The shortlist for the Man Booker Prize 2016 has both a gender and racial balance. Three of the six nominees are men and three women. The list features an African-American, American-Iranian, and Canadian writer of Malaysian-Chinese parentage.
So who are they?
Paul Beatty’s The Sellout is “a biting satire about a young man’s isolated upbringing and the race trial that sends him to the Supreme Court, [that] showcases [Beatty as] a comic genius at the top of his game. It challenges the sacred tenets of the United States Constitution, urban life, the civil rights movement, the father-son relationship, and the holy grail of racial equality—the black Chinese restaurant.”
British author Graeme Macrae Burnet’s novel, His Bloody Project, takes place in the year is 1869 when a “brutal triple murder in a remote community in the Scottish Highlands leads to the arrest of a young man by the name of Roderick Macrae. A memoir written by the accused makes it clear that he is guilty, but it falls to the country’s finest legal and psychiatric minds to uncover what drove him to commit such merciless acts of violence.”
The book is described as “a mesmerising literary thriller set in an unforgiving landscape where the exercise of power is arbitrary.”
American-Iranian novelist, Ottessa Moshfegh’s Eileen is about a “lonely young woman working in a boys’ prison outside Boston in the early 60s is pulled into a very strange crime, in a mordant, harrowing story of obsession and suspense, by one of the brightest new voices in fiction”.
Watch Literary Director of the Booker Prize Foundation Gaby Wood and Chair of the judges Amanda Foreman make the announcement:
British author Deborah Levy’s Hot Milk tells the story of Sofia, a young anthropologist, who “has spent much of her life trying to solve the mystery of her mother’s unexplainable illness. She is frustrated with Rose and her constant complaints, but utterly relieved to be called to abandon her own disappointing fledgling adult life. She and her mother travel to the searing, arid coast of southern Spain to see a famous consultant–their very last chance–in the hope that he might cure her unpredictable limb paralysis.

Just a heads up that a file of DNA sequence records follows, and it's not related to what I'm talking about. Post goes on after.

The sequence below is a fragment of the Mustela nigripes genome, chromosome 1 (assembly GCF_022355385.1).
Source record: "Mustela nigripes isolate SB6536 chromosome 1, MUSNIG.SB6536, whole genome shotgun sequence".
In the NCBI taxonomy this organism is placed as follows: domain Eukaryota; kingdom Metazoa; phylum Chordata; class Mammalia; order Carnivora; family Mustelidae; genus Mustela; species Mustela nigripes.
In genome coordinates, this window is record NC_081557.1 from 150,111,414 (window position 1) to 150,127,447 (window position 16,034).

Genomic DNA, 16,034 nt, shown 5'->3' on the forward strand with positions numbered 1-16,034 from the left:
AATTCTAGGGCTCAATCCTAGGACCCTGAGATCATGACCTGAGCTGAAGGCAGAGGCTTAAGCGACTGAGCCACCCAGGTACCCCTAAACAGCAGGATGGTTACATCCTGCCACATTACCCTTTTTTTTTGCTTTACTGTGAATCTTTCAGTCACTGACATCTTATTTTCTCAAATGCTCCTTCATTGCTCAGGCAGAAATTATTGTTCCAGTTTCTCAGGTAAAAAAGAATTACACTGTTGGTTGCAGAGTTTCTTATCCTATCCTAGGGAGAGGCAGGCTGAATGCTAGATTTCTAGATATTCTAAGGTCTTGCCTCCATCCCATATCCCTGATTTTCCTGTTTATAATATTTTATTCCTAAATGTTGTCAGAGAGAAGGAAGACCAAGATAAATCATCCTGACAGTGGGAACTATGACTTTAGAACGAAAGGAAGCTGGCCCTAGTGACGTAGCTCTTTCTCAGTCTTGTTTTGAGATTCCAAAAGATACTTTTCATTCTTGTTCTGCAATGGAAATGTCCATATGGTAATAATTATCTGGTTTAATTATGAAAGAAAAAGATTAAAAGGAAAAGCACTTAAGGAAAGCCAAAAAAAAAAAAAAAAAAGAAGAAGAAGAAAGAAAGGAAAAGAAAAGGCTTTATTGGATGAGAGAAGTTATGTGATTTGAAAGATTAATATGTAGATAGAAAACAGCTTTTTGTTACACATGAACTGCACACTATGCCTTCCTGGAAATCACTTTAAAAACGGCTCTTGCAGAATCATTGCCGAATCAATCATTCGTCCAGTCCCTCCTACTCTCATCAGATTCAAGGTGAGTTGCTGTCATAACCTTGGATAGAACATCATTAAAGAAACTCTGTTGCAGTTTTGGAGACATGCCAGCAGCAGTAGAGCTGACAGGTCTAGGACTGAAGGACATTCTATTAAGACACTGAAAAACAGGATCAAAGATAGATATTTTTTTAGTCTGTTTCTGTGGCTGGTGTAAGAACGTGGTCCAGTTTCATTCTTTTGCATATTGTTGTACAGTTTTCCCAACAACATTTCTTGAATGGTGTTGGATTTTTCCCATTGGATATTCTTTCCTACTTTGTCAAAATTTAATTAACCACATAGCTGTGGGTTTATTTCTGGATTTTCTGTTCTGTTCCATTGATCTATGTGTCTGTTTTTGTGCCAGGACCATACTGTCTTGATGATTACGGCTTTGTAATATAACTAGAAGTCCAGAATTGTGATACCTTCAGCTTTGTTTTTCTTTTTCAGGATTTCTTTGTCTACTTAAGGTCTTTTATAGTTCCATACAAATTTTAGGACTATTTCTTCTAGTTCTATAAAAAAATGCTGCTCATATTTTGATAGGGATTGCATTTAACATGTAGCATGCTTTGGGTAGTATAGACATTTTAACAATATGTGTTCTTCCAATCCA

The book “is a profound exploration of the sting of sexuality, of unspoken female rage, of myth and modernity, the lure of hypochondria and big pharma, and, above all, the value of experimenting with life; of being curious, bewildered, and vitally alive to the world.”
Canadian David Szalay’s All that Man Is is about nine men, each of whom are “at a different stage in life, each of them away from home, and each of them striving—in the suburbs of Prague, in an overdeveloped Alpine village, beside a Belgian motorway, in a dingy Cyprus hotel—to understand what it means to be alive, here and now. Dark and disturbing, but also often wickedly comic, All That Man Is is notable for the acute psychological penetration Szalay brings to bear on his characters, from the working-class ex-grunt to the pompous college student, the middle-aged loser to the Russian oligarch.”
Canadian Madeleine Thien’s Do Not Say We Have Nothing? takes place in China, referring to her Malaysian-Chinese parentage. The novel is described as “breathtaking in scope and ambition even as it is hauntingly intimate. With the ease and skill of a master storyteller, Thien takes us inside an extended family in China, showing us the lives of two successive generations–those who lived through Mao’s Cultural Revolution in the mid-twentieth century; and the children of the survivors, who became the students protesting in Tiananmen Square in 1989, in one of the most important political moments of the past century.”
The 2016 winner will be announced on Tuesday 25 October in London’s Guildhall.